From Rod Nordland at the New York Times, an article about how women’s rights in Afghanistan — a fragile accomplishment, in any case — will be stripped away if the Taliban and the Afghan government take full control of the country when the U.S. leaves:
KABUL, Afghanistan — Advocates say that women’s rights and security in Afghanistan are under mounting assault from all sides — the Taliban insurgency and the government alike — putting at risk 12 years of hard-won gains for women here.
The country’s Parliament is about to approve legislation that would strip away crucial legal protections. The insurgents have mounted a string of violent attacks on female officials. And advocates for women are deeply worried by the news that President Hamid Karzai has been negotiating secretly with the Taliban, who enforced hard-line, fundamentalist restrictions on women during their years in power.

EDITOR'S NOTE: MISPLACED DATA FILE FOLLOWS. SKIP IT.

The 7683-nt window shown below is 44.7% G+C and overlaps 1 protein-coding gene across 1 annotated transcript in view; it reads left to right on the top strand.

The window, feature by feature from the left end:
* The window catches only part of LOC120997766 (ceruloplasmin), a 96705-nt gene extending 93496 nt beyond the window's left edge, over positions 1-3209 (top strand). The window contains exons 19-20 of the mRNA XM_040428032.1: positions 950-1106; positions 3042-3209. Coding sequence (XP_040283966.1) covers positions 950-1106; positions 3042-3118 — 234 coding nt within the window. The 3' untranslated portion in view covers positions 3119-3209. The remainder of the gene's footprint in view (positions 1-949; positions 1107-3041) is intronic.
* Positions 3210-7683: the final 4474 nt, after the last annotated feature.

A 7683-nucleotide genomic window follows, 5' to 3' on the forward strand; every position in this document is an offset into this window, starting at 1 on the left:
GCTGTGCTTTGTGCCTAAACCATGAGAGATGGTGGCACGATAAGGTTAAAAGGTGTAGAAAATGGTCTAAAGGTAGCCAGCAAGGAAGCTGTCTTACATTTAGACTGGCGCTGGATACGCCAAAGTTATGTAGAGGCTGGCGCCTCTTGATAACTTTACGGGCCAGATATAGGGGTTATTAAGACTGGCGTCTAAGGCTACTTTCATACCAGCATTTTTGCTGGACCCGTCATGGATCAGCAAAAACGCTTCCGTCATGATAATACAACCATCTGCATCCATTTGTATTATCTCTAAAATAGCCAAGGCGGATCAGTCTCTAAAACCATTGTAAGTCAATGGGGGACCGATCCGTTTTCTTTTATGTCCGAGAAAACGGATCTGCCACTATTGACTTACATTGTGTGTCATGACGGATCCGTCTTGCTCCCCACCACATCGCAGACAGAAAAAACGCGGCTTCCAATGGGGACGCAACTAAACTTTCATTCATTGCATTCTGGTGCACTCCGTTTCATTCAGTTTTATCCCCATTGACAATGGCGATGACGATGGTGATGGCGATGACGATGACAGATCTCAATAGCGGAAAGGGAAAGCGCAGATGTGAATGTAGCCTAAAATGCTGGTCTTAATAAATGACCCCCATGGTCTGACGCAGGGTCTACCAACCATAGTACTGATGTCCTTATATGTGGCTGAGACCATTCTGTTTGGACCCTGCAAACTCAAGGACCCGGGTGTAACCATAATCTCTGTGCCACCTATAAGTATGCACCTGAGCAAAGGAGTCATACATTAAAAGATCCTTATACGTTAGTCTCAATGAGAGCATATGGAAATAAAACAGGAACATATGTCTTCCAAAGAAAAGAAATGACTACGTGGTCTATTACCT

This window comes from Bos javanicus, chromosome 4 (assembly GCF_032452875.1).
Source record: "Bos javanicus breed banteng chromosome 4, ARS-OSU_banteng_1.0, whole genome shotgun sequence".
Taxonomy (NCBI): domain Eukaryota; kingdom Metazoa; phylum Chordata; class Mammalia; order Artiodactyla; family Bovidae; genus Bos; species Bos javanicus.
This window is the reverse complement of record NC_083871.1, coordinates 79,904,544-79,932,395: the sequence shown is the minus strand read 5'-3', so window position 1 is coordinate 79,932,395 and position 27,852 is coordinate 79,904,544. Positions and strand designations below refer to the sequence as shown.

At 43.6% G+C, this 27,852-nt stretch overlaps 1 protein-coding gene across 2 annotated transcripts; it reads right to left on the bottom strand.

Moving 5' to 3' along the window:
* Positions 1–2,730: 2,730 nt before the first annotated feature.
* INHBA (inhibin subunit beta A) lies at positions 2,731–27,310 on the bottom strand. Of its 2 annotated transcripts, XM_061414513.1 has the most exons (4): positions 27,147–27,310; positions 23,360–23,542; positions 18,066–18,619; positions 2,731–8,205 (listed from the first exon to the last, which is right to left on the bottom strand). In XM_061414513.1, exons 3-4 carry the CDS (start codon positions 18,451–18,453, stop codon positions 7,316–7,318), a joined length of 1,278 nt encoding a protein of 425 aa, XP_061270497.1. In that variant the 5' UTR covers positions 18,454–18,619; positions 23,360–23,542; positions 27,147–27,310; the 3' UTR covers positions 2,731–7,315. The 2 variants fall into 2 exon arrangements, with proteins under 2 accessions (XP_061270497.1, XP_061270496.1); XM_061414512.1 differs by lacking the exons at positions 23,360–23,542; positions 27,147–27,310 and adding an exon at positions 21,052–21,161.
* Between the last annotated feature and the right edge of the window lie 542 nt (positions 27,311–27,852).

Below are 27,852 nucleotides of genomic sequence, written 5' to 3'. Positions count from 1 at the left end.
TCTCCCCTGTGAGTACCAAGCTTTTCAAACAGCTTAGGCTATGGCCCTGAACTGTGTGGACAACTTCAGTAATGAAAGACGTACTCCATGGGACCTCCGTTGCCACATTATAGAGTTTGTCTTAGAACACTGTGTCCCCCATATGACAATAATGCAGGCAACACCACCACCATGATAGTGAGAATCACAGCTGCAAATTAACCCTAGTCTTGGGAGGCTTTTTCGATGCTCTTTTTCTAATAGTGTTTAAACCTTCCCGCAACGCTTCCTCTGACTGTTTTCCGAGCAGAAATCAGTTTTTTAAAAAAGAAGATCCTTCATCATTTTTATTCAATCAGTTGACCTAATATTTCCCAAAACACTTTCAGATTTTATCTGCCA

And the advocates see two potential disasters looming for Afghan women this year. One would be the failure to complete a long-term security agreement with the United States, which could lead to the departure of American and other international forces and aid agencies, by far the strongest proponents for women here.
The other is the election in April to choose Mr. Karzai’s successor. The slates of many of the 11 candidates for president are dominated by warlords and fundamentalists who share the Taliban’s view that women should never be allowed out of their homes.
This isn’t one step forward, two steps back, is it?